Continuing the Voucher Debate (This Time 100% Insult-Free!)

Rick Esenberg has responded to my last blog post, which was critical of a short article he had written about the difference between supporters and opponents of school vouchers.

I wrote that Esenberg’s analysis was superficial and his characterization of voucher opponents insulting. While decrying the unflattering terms I employed, Esenberg writes that my analysis of his piece is sophomoric, cartoonish and simplistic. Okay, fine. Let’s move on.

Esenberg writes that I overlooked his principal point, which is that people’s views on vouchers are heavily influenced by their predispositions.  That seems to me to be obvious. What I found more interesting about his article is that it suggested the challenge of discussing whether vouchers represent sound public policy without resorting to arguments about whether public schools or voucher schools lead to better learning outcomes or which end up costing taxpayers more. It’s not that these aren’t important considerations, but the various rhetorical thrusts and parries along these lines have been repeated almost ad nauseum and neither side is going to convince the other on either basis. Let’s explore some other arguments.

In the spirit of expanding the discussion, I then offered a six-step argument that voucher expansion represents bad public policy that I attempted to base primarily on empirical assertions rather than professions of faith.

Here’s a brief recap of my assertions:

1. We care as a society about the overall quality of the education that children receive.

2. In general, the quality of the education that children receive (considered in a broad sense that includes social skills and cultural competence) is enhanced to the extent that they attend schools with students who span a wide range of backgrounds.

3. There is no reason to think that the school choices parents make for their children necessarily correlate with school quality, however measured.

4. In making choices about their children’s education, parents select schools with relatively more diversity less often than an objective measure of quality would indicate.

5. To the extent that groups of students who might otherwise attend neighborhood public schools attend voucher schools instead, the diversity of the neighborhood schools is reduced and hence the quality of the educational experience available to the school’s students is diminished.

6. Therefore, voucher expansion is not a sound policy because it encourages families to make choices that will inherently diminish the quality of the education available at our public schools, and there is no guarantee of an offsetting benefit in terms of their children attending objectively better schools.

Of these six statements, the first is non-controversial, the second is a mix of an empirical statement and a value judgment, the third and the fourth are empirical statements, and the fifth and the sixth follow as a matter of logic from the first four.

How does Esenberg respond to these six steps in the argument? He does not take issue with the first. As to the second, it does not seem that he disagrees as a matter of principle, but he questions its applicability to the voucher debate. Our differences here I think are explained by our different frames of reference.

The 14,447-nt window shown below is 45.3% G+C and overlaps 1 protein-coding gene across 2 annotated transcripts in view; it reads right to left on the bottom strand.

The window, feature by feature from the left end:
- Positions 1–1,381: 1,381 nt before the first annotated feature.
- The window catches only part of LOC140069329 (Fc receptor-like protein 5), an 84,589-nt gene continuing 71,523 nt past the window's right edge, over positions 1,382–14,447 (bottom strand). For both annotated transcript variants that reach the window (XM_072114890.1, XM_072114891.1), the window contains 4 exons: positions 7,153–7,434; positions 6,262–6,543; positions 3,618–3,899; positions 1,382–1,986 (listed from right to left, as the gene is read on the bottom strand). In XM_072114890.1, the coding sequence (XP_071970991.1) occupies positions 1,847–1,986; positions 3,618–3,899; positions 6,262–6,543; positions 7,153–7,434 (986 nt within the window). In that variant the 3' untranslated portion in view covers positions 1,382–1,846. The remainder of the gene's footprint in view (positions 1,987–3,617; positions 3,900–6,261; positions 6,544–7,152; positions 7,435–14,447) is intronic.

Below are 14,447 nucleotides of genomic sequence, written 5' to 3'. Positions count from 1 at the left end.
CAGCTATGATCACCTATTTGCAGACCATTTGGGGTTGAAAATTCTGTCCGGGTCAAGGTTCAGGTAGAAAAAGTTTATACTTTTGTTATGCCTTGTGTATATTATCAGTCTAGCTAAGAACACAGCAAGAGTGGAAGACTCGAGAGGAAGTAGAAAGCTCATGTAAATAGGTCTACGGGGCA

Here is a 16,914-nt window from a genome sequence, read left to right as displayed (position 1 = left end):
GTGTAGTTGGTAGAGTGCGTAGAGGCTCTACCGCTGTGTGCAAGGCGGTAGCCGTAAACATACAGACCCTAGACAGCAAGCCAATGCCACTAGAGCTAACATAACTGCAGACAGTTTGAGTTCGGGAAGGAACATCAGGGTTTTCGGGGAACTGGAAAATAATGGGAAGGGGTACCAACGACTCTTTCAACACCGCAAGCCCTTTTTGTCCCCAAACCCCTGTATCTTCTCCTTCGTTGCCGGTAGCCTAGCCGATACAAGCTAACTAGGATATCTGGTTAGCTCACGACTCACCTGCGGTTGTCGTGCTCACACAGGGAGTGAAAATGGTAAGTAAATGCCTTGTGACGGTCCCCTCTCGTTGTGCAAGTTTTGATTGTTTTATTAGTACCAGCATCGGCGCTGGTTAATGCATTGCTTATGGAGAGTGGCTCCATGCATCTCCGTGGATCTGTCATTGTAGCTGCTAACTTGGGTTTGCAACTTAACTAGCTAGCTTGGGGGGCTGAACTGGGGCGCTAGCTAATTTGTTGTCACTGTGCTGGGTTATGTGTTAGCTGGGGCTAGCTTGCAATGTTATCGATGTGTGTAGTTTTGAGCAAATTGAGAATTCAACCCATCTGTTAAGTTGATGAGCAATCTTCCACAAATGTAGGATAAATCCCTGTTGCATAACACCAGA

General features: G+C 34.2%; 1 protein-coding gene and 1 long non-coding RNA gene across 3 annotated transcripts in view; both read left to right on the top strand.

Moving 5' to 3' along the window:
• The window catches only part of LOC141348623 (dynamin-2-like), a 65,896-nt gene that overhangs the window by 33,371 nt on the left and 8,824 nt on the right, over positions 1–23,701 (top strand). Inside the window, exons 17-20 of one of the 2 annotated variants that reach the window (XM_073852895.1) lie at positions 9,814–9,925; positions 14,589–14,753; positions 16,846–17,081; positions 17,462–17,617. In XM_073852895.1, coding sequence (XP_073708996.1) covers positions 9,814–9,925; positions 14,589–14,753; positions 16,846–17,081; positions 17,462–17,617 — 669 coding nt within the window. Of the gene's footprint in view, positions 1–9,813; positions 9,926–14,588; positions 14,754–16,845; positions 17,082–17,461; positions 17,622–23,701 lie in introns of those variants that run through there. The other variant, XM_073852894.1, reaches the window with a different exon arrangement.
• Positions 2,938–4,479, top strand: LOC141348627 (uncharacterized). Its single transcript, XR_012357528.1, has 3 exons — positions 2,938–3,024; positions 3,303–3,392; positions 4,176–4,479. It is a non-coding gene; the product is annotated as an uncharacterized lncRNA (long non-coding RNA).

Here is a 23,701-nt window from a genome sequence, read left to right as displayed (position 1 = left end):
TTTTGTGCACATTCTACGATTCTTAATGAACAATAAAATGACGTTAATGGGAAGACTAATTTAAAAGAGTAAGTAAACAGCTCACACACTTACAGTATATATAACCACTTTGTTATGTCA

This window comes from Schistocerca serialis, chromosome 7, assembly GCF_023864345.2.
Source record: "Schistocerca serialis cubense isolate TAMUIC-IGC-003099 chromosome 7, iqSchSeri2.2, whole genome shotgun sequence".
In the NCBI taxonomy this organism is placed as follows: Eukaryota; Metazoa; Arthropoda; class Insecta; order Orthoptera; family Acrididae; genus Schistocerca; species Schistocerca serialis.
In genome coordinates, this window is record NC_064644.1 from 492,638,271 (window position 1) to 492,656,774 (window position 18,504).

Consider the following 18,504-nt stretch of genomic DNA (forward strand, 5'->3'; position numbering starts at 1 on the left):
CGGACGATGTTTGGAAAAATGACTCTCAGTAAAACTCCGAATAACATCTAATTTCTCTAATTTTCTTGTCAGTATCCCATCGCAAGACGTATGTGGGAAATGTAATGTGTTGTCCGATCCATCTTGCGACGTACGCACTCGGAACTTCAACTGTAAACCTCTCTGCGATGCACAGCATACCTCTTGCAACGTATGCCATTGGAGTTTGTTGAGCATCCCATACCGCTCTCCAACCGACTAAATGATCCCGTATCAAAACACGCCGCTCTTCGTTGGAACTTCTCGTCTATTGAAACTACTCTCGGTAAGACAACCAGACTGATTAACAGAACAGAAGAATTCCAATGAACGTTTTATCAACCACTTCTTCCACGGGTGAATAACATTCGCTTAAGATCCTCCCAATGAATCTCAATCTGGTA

I tend to have Madison schools in mind when I think about these issues. Esenberg’s focus is Milwaukee. When I write of the value of a diverse student body, I’m thinking of Madison, where we have students of all races and income levels and backgrounds. I’d like them all in our public schools. (I even wrote a blog post two years ago expressing disappointment that Governor Walker’s sons are not attending Madison East.}

Esenberg, on the other hand, thinks of Milwaukee, where “both choice schools and public schools are predominantly minority and low income.” So there isn’t a lot of the type of diversity I celebrate to go around. He sees diversity in that a number of voucher schools in Milwaukee incorporate a faith-based component in their instruction, which assumes a different meaning of the term.

Esenberg doesn’t like my third and fourth points, but I don’t think he has much in the way of a rejoinder. I cited a WPRI study that supported my assertion that parents tend not to select schools based on an objective assessment of quality. Esenberg responds that the WPRI study I cited isn’t much in terms of scholarship. Fine, but my point is an empirical one. Where is the evidence that contradicts my statement that the choices parents make can’t be explained on the basis of the relative quality of the schools they are choosing among?

It seems to me that voucher supporters have a couple of alternatives in responding to my point. First, they can cite evidence that tends to show that I’m wrong. They haven’t done this. Second, they can assert that empirical evidence is essentially irrelevant. They value parents being able to make choices about their children’s schools, regardless of the choices the parents actually make. This is the “magical thinking” I referred to – it seems to be simply a tenet of faith for them that parents inherently know best. I don’t buy it.